Re: Bytecode and virtual machine

From: "Jonah H(dot) Harris" <jharris(at)tvi(dot)edu>
To: Dave Cramer <pg(at)fastcrypt(dot)com>
Cc: Pavel Stehule <stehule(at)kix(dot)fsv(dot)cvut(dot)cz>, Tom Lane <tgl(at)sss(dot)pgh(dot)pa(dot)us>, Neil Conway <neilc(at)samurai(dot)com>, Jan Wieck <JanWieck(at)Yahoo(dot)com>, Denis Lussier <denis(at)enterprisedb(dot)com>, pgsql-hackers(at)postgresql(dot)org
Subject: Re: Bytecode and virtual machine
Date: 2005-06-29 16:40:16
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Hey Dave,

I see a few of the advantages and disadvantages as follows:

- Faster execution (a single parse/compile)
- The ability for companies/people to write PL code and not directly
share the source (though disassembly is always possible)
- Built-in debugging support (could be added to something like PL/pgSQL,
but would work better if built into the system from the ground-up)
- Support for PL profiling (great for some of the newbie PL writers and
would be useful for finding performance problems when packages come around)
- Better/faster exception handling

- Generated bytecode would have to be platform independent
- Maintenance of the VM itself (how many people would be able to pick up
- Platform support for the VM (not really that big of an issue if it's
done right)

I have experience writing both stack and register based VMs but I
believe that a stack-based VM would be a great way to implement PLs.
Sure, a register-based VM sometimes runs faster than a stack-based
machine, but it is also a great deal more complex.

Just a couple thoughts :)


Dave Cramer wrote:

> Jonah,
> What do you see as the advantages of using a VM and bytecode?
> Regarding Antlr etal, are there any that generate C code. I am more
> familiar with the java parsers. If we can't generate C this is
> probably a non-starter.
> Dave
> On 28-Jun-05, at 5:58 PM, Jonah H. Harris wrote:
>> Dave,
>> I lean with you and Tom. While running it over the same libpq
>> protocol would be helpful in some ways, it would have a lot of
>> drawbacks and would really change the function of libpq. I think a
>> separate debugging protocol is in order.
>> Also, as far as bytecode comments go, let's separate them from this
>> thread. I have a pretty sweet hand-written stack-based VM that
>> understands PL/SQL, but it's kinda old and written using PCCTS 1.33
>> (a recursive descent parser). It has compilation, decompilation,
>> and full debugging capabilities. Unfortunately, PCCTS is no longer
>> maintained as Terrence Parr (the originator) has since moved to
>> ANTLR. ANTLR currently does not generate C code although I have
>> done some starting work on it (ANTLR currently generates Python,
>> Java, or C++). I don't suggest we really reuse one of the current
>> VMs as it would require a lot more support and coordination. Let's
>> take the bytecode discussion off this thread and move it to
>> another. There is certainly a good and bad side to using bytecode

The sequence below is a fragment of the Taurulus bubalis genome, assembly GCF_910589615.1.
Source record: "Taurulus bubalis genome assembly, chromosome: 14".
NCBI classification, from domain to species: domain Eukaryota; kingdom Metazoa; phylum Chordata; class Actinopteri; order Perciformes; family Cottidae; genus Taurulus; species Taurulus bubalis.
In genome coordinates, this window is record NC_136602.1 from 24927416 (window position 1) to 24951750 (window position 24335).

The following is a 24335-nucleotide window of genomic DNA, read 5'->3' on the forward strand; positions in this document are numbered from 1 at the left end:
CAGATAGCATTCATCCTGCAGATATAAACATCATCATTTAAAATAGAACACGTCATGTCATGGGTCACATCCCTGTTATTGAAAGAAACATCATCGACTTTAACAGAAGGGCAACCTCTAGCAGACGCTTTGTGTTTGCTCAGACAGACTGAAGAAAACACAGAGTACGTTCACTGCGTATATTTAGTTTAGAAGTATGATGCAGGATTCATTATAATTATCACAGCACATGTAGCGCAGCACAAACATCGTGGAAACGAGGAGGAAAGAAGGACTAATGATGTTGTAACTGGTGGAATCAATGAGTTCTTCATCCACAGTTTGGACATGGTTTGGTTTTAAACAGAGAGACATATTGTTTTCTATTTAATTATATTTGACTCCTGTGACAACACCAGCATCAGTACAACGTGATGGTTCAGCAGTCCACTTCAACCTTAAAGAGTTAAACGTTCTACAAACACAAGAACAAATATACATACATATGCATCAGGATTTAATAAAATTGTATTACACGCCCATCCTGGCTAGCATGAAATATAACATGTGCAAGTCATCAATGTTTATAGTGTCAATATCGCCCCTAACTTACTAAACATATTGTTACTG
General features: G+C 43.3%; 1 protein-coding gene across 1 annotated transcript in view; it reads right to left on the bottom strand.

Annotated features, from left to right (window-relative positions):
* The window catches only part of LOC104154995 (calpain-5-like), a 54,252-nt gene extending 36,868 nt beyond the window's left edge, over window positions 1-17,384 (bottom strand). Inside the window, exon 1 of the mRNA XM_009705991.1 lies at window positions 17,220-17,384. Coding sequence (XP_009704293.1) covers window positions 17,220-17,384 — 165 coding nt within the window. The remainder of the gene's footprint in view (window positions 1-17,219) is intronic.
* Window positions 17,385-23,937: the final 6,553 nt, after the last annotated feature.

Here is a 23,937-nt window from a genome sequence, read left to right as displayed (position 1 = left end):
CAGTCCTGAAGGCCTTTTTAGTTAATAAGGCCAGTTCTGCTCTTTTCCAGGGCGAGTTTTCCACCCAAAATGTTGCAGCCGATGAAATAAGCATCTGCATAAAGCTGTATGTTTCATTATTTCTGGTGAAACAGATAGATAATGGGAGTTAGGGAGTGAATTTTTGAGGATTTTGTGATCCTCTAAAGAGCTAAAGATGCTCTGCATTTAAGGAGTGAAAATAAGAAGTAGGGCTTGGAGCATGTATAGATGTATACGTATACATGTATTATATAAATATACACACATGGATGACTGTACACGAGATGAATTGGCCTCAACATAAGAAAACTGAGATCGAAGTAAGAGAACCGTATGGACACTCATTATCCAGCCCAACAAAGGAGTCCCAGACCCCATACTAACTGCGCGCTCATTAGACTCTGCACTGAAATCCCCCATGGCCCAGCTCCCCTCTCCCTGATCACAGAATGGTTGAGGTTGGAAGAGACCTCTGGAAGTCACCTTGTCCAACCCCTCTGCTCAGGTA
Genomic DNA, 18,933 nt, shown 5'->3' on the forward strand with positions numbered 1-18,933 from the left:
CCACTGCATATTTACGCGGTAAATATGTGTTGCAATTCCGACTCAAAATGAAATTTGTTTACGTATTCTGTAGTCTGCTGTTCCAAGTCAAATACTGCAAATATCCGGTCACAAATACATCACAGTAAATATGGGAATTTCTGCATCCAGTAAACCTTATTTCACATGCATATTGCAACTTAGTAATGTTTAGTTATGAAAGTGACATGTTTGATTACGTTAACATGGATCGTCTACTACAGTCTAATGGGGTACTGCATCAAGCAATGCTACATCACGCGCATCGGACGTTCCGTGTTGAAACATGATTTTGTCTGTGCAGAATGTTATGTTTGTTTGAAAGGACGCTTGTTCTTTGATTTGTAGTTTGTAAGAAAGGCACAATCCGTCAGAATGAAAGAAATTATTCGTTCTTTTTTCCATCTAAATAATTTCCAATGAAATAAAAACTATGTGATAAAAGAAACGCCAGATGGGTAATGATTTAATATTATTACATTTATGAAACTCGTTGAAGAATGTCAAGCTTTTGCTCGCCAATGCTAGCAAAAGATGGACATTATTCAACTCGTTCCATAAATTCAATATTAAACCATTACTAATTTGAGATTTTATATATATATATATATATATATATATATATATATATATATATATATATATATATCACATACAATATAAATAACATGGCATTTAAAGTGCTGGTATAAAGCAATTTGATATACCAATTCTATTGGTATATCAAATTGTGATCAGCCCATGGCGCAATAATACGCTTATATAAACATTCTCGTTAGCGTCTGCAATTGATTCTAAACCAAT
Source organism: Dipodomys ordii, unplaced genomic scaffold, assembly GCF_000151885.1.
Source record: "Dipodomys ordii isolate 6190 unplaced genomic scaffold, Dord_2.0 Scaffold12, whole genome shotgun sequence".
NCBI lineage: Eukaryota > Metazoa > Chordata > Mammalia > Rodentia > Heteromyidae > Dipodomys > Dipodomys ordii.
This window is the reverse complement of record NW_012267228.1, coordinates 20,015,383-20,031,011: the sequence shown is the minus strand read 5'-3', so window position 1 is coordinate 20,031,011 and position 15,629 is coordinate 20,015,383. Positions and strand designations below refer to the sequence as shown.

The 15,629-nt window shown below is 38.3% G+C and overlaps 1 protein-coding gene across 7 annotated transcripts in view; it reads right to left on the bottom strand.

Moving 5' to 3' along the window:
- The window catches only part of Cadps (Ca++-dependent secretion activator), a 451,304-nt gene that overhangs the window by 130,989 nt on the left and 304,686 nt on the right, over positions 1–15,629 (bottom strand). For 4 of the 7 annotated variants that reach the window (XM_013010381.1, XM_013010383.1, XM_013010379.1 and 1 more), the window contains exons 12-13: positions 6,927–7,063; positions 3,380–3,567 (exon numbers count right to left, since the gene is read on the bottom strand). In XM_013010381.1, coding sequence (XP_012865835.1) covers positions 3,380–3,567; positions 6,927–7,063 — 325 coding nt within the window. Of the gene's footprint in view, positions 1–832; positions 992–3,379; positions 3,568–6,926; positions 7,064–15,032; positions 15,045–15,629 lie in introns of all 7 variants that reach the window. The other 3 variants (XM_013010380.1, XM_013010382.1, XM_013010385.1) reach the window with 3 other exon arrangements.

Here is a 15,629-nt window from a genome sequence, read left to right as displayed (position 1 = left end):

>> and I would be glad to discuss it in another thread.
>> Dave Cramer wrote:
>>> Pavel,
>>> I am in agreement with Tom here, we should use a separate port,
>>> and protocol specifically designed for this.
>>> My understanding is that this protocol would be synchronous, and
>>> be used for transferring state information, variables, etc back
>>> and forth
>>> whereas the existing protocol would still be used to transfer data
>>> back and forth
>>> Dave
>>> On 28-Jun-05, at 10:36 AM, Pavel Stehule wrote:
>>>> On Tue, 28 Jun 2005, Tom Lane wrote:
>>>>> Pavel Stehule <stehule(at)kix(dot)fsv(dot)cvut(dot)cz> writes:
>>>>>>> What do you think you need for enhanced protocol ?
>>>>>> What I need? Some like synchronous elog(NOTICE,''), which can
>>>>>> return some
>>>>>> user's interaction, if it's possible. I didn't find how I do it
>>>>>> with
>>>>>> current set of messages. But my knowleadges of protocol are
>>>>>> minimal.
>>>>> It'd probably be smarter to manage the debugging across a separate
>>>>> connection, so that you could carry out debugging without requiring
>>>>> sophisticated support for it inside the client program. If it's
>>>>> single-connection then it will be essentially impractical to debug
>>>>> except from a few specialized clients such as pgadmin; which will
>>>>> make it hard to investigate behaviors that are only seen under load
>>>>> from a client app.
>>>> I don't think it. Debug process halt query process in bouth
>>>> variants -
>>>> remote | protocol. Remote debugging has one advance. I can monitor
>>>> any
>>>> living plpgsql process, but I have to connect to some special
>>>> port, and it
>>>> can be problem. Protocol debugging can be supported libpq, and
>>>> all clients
>>>> libpq can debug. But is problem if PostgreSQL support bouth variants?
>>>> btw: debuging have to be only for some users,
>>>> For me, is better variant if I can debug plpgsql code in psql
>>>> console.
>>>> Without spec application. I don't speak so spec application don't
>>>> have to
>>>> exists (from my view, ofcourse).
>>>> Maybe:
>>>> set debug_mode to true; -- if 't' then func stmt has src
>>>> reset function myfce(integer, integer); -- need recompilation
>>>> create breakpoint on myfce(integer, integer) line 1;
>>>> select myfce(10,10);
>>>> dbg> \l .. list current line
>>>> \c .. continue
>>>> \n .. next stmt
>>>> \L .. show src
>>>> \s .. show stack
>>>> \b .. switch breakpoint
>>>> \q .. quit function
>>>> select myvar+10 .. any sql expression
>>>> variable .. print variable
>>>> \c
>>>> myfce
>>>> -----
>>>> 10
>>>> that's all. Maybe I have big fantasy :).
>>>> Regards
>>>> Pavel
>>>> + small argument: if psql support debug mode, I don't need leave
>>>> my emacs
>>>> postgresql mode.
>>>>> I don't know exactly how to cause such a connection to get set up,
>>>>> especially remotely. But we should try to think of a way.
>>>>> regards, tom lane
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